People with disabilities face many additional difficulties before, during and after displacement but provision of appropriate assistance and protection for all is feasible.
In 2007 the Women’s Refugee Commission launched a major research project to assess the situation for those living with disabilities among displaced and conflict-affected populations.
The humanitarian relief community needs to collect disability-specific data through rapid needs assessments, registration processes, accessing local knowledge and disability monitoring.
The difficulties faced by persons with disabilities throughout the displacement process contribute to their increased vulnerability.
An assessment conducted in Sri Lanka in 2008 revealed that displaced people with disabilities were extremely vulnerable to protection incidents and their vulnerability was increased by their lack of voice.
"People with disability live in families and live in communities. We cannot be separated from society.” Simon Ong’om, Chairperson of the Gulu Disabled Persons Union (GDPU)
Among the greatest protection risks facing refugees with disabilities in Dadaab are discrimination and stigmatisation.
In the face of continuing funding cuts to programmes, residents and staff in Kakuma refugee camp in Kenya have had to find new ways to support persons with disabilities.
When does war end and peace begin? When a peace accord is signed? When the intervention forces leave and those responsible are put on trial? Or when civilians can return home and resume their livelihoods?
While various international instruments are in place to protect the rights of persons with disabilities, knowledge of these at a grassroots level is limited. At the same time, holding governments that have signed or ratified some of these mechanisms accountable is no easy task, especially in times of disaster.
The New Zealand government accepts refugees with disabilities and has established structures and partnerships to facilitate their participation in society.
New Zealand welcomes refugees with disabilities – but how well are they supported after arrival?
Small, refugee-led community organisations are disproportionately taking the strain for supporting London’s disabled asylum seekers and refugees.
Over the past few decades there have been some positive (albeit inconsistent) changes in US refugee admissions policy as well as in UNHCR’s guidelines for resettlement, especially relating to refugees with disabilities.
With regard to the reception of asylum seekers in the European Union, provisions for the protection of people with disabilities are found in a wide range of regulatory sources.
Although refugees who enter the United States are encouraged to integrate into American life, many struggle to navigate the country’s service delivery system, especially those with disabilities.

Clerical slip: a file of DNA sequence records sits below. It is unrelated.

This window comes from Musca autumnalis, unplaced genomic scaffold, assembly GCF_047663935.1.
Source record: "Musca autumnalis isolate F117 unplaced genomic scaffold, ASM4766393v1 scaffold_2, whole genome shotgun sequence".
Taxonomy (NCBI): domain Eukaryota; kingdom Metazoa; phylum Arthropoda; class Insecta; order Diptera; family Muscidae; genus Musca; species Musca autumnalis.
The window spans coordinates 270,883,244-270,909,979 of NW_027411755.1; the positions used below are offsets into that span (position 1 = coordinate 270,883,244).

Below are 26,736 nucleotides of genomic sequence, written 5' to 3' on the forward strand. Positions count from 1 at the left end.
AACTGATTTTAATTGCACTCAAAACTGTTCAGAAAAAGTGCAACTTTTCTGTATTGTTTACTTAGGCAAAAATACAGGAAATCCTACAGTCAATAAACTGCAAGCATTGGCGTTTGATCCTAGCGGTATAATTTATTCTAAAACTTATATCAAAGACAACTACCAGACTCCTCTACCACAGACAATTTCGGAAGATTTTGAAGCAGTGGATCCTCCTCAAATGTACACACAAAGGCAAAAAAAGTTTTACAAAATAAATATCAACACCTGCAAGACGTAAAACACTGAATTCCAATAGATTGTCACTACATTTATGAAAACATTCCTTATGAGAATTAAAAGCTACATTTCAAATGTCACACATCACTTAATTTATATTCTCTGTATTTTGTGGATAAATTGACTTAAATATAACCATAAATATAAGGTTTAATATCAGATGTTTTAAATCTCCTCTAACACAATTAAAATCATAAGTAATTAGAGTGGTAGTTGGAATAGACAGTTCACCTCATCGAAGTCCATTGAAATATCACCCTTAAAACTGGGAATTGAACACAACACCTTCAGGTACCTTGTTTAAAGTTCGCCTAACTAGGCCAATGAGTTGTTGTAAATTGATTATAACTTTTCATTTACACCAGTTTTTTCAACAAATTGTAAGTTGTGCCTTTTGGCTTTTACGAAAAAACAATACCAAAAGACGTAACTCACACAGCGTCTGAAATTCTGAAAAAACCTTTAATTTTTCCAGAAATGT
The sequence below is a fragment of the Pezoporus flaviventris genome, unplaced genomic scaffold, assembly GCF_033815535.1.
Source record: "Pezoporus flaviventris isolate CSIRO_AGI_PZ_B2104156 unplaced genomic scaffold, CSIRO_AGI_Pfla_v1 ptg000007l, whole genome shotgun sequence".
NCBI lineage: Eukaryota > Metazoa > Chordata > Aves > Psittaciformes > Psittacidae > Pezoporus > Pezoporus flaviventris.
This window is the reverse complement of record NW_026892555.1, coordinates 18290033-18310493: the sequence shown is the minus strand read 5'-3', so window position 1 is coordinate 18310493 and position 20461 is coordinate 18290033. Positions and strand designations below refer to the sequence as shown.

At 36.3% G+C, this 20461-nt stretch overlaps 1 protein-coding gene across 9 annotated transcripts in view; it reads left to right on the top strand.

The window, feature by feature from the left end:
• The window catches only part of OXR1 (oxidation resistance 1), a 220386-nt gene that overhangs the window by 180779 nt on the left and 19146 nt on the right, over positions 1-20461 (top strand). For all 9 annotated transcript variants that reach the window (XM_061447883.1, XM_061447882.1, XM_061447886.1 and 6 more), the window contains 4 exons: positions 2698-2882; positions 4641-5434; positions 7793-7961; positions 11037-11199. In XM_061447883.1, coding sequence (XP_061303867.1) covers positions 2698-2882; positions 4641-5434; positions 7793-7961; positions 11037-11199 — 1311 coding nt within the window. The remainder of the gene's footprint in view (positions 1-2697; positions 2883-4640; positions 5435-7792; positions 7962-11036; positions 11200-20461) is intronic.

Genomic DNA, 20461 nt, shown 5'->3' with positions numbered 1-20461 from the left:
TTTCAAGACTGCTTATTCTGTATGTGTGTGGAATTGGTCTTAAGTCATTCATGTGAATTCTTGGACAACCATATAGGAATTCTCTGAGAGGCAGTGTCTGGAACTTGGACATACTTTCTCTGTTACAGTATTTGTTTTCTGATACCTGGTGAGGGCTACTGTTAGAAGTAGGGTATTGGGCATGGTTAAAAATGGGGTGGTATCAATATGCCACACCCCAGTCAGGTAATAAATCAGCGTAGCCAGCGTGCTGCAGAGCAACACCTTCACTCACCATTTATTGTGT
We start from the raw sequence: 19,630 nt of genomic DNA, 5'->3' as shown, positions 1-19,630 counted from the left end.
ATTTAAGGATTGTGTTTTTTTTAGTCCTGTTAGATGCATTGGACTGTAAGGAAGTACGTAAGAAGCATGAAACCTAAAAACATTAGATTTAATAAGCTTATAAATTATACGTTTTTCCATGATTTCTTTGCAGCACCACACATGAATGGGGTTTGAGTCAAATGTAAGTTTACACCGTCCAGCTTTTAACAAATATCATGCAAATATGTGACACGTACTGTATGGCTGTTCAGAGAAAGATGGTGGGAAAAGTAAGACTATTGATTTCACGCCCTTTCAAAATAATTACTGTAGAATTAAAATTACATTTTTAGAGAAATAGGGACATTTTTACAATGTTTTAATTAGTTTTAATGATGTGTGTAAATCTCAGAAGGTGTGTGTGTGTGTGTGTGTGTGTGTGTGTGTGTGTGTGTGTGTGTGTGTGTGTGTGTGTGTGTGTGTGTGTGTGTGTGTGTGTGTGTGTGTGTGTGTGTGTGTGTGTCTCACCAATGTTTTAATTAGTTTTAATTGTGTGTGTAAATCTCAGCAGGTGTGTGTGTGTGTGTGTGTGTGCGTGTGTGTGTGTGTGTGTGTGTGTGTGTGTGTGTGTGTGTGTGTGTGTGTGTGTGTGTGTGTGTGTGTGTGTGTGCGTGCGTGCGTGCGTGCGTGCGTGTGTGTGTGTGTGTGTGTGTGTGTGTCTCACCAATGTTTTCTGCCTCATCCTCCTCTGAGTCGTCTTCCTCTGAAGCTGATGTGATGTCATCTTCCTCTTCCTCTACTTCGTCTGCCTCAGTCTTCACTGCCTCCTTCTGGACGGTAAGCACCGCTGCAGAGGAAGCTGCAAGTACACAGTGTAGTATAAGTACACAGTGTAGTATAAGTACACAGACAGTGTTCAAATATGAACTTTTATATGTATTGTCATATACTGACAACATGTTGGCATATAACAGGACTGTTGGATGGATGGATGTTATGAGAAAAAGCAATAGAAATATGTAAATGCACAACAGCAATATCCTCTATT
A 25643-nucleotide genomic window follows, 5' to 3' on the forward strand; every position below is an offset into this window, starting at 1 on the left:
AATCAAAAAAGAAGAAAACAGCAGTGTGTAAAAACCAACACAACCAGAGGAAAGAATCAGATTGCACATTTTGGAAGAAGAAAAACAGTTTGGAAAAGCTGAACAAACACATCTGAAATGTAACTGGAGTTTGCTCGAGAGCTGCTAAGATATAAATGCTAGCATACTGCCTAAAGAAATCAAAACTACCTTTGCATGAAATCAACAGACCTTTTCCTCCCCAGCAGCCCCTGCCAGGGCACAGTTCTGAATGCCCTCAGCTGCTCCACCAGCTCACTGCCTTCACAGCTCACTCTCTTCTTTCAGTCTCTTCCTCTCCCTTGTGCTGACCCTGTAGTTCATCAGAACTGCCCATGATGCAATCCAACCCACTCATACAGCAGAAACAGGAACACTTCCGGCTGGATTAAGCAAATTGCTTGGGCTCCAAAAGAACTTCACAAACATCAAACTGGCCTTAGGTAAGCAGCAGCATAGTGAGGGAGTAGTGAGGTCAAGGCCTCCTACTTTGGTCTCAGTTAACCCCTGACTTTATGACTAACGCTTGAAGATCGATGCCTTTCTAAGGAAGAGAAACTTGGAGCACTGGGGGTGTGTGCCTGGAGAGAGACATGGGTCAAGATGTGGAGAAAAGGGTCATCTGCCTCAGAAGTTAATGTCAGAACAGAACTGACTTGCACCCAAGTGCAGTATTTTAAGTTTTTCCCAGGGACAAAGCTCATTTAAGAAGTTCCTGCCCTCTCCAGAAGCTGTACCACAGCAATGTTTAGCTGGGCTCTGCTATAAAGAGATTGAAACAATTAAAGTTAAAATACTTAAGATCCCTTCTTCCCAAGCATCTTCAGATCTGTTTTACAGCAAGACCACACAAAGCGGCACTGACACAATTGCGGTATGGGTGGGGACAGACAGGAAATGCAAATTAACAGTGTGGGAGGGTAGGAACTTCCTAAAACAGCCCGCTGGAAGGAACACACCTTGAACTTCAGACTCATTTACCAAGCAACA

Despite the challenges and barriers experienced by displaced learners with disabilities and the evident need for further human and financial resources, inclusive education in crisis contexts is possible.
Assessing the needs of refugees and asylum seekers with disabilities has traditionally been much neglected in refugee assistance programmes. Assessments in Yemen have highlighted shortcomings in service provision and enabled local actors to prioritise accordingly.
In providing effective assistance to displaced people with disabilities in Sri Lanka, partnerships and negotiating skills have proved essential.
The cluster system offers space for raising awareness among humanitarian actors and for putting disability on the agenda, but it impairs local and cross-cutting dynamics at field level.
An inclusive approach to water and sanitation provision can facilitate good hygiene behaviour, improve self-reliance and reduce the prevalence of many preventable diseases.
Why support UNHCR’s proposed ExCom Conclusion on Disability?
The hardest aspect of accountability to disaster-affected persons seems to be managing the tensions between the timeliness and the quality of a response.
The views of Sri Lankan refugees in India challenge some of the assumptions inherent in promoting repatriation as the most desirable durable solution to protracted displacement.
Despite the administrative, logistical, political and cultural challenges of working in Darfur, the Gereida Comprehensive Emergency Obstetric and Newborn Care Centre has made significant progress in a short time.
There is growing recognition that refugees’ mobility is a positive asset that can contribute to their lasting protection.
The Declaration of Cartagena is important as it includes elements that link the three threads of international protection – humanitarian law, human rights and the rights of refugees – in legislation, interpretation and operation.
Recent initiatives in Brazil have strengthened protection and enhanced integration opportunities for refugees.